I’ve enjoyed the annual ritual of naturally fermenting my family’s own Alaska-grown garden vegetables for more than 20 years. The spicy kimchi came first, based on a recipe learned from an old friend. The kimchi provided both a great way to preserve an abundance of garden cabbage, carrots, turnips and other veggies, as well as a winter’s worth of delicious, nutrient-dense and very convenient lunch salads. I was hooked!
As my understanding of nutrition and traditional food preservation grew, I saw a beautiful convergence. One of the oldest and safest food preservation methods I was already practicing is also at the cutting edge of our understanding of how to best support a healthy digestive system. Hook, line and sinker!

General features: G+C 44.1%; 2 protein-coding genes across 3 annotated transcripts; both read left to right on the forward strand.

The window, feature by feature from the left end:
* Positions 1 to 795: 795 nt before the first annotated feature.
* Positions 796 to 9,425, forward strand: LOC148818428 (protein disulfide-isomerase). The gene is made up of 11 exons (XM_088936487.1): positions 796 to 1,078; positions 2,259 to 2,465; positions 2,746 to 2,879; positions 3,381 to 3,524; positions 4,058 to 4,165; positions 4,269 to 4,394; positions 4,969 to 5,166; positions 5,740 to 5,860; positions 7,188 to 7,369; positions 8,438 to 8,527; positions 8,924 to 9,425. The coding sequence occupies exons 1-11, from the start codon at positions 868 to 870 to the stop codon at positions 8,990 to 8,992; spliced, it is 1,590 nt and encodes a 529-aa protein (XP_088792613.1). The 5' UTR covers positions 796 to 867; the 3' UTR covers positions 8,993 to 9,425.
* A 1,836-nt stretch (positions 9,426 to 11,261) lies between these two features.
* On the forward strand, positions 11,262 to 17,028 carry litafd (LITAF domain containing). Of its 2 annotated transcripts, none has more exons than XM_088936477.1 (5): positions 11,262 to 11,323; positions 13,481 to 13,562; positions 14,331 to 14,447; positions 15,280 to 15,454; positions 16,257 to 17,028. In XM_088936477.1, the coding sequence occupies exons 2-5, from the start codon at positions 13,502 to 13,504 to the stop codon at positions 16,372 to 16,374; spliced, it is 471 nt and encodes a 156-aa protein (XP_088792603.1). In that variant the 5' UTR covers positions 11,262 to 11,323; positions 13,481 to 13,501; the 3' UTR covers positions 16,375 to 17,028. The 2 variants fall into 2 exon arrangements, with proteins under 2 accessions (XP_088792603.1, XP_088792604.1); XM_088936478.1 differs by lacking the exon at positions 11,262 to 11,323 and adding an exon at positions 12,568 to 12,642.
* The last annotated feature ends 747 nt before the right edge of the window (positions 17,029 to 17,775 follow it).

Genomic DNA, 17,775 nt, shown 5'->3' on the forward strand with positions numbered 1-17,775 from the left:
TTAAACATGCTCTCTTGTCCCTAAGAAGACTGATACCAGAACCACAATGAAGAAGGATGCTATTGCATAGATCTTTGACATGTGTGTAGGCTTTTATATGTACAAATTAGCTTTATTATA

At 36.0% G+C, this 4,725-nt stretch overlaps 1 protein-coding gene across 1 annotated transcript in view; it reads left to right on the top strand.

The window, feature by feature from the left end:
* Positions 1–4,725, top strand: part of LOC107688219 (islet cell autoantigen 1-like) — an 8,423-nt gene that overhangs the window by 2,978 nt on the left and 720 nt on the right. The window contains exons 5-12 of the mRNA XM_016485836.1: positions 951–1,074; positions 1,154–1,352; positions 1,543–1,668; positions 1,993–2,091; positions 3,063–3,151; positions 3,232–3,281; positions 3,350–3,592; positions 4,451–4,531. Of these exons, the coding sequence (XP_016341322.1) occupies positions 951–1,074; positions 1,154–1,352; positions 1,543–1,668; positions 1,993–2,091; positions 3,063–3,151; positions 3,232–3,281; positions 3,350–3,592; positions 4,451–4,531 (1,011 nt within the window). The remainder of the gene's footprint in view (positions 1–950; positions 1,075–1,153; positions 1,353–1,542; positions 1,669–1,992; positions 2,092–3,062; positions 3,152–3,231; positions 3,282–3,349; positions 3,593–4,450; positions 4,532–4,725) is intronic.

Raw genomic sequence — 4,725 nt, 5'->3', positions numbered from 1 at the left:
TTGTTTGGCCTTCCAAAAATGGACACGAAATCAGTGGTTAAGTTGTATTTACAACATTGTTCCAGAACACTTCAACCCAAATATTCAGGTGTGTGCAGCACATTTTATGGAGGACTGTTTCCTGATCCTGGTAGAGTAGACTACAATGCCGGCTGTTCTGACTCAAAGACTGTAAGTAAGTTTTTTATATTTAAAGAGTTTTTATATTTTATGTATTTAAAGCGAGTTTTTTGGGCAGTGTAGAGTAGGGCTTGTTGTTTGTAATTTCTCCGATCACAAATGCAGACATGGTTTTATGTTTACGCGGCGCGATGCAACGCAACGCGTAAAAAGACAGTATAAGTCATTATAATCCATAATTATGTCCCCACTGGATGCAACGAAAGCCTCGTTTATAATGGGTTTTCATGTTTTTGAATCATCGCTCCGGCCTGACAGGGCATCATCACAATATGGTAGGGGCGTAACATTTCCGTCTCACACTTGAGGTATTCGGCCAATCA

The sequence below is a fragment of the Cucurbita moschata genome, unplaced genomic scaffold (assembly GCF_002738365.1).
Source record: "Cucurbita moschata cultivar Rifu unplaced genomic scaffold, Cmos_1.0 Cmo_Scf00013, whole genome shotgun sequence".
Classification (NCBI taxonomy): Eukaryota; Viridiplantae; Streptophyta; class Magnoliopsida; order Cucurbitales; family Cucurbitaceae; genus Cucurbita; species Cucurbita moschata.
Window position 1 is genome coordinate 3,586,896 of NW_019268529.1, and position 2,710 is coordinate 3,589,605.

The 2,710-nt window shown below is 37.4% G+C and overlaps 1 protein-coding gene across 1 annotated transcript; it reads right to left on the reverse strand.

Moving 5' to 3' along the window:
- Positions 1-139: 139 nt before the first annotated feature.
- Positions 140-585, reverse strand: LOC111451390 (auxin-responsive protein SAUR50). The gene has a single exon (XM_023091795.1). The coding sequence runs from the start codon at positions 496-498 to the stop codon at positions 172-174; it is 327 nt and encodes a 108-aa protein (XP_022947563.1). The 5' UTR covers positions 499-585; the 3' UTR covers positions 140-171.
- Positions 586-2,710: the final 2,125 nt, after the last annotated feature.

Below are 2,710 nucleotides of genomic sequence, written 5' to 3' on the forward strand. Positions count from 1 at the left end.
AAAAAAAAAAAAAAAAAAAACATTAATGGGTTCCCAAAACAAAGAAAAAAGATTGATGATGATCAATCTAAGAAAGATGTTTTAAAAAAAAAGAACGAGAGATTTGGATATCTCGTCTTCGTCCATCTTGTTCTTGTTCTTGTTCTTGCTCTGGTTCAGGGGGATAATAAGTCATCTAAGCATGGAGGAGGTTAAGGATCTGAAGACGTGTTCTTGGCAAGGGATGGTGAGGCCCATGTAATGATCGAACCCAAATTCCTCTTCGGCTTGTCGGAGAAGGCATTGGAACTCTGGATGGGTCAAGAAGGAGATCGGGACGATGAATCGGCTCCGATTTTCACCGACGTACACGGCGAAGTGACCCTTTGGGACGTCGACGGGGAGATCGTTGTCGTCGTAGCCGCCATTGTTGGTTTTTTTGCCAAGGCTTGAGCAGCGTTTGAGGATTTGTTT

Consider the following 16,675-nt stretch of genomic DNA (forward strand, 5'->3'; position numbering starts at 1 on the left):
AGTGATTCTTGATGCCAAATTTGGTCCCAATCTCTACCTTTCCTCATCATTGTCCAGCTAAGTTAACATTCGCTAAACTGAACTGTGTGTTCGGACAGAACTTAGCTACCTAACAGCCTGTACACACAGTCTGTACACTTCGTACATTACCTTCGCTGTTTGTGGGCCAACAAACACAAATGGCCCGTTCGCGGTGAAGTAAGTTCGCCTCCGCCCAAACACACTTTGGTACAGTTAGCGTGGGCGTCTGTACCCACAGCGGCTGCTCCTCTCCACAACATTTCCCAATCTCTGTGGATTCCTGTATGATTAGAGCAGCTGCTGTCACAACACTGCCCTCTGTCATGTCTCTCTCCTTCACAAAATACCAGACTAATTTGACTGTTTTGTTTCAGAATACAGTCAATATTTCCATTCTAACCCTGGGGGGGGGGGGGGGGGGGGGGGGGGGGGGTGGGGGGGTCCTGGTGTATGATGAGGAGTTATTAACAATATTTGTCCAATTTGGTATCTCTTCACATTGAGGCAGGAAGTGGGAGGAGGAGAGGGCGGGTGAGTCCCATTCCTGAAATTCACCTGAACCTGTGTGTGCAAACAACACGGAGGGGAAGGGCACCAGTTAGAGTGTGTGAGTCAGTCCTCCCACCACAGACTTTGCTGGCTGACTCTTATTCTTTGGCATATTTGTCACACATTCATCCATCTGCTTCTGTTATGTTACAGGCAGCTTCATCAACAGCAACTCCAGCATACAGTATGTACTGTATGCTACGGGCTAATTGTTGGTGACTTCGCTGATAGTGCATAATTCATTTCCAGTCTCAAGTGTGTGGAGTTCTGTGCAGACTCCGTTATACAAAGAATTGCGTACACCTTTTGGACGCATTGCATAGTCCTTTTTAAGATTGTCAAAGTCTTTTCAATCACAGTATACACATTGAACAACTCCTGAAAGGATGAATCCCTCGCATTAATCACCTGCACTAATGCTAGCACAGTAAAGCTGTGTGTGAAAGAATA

During those 20 years I was making my own kimchi I was working in Alaska and internationally on collaborative approaches to resource conflicts, and on developing large-scale, community based conservation agreements that address landscapes as a social, economic and environmental whole. I started the Brinery to affect a similar kind of change close to home; to change and expand the way we think about, enjoy and preserve Alaska vegetables. The more we consume healthful, local food, the more we benefit our environment, economy and communities. I’m deeply inspired by how naturally fermented local vegetables can promote Alaska’s good health and celebrate our culture – on the microscopic, farm and community level – one jar at a time!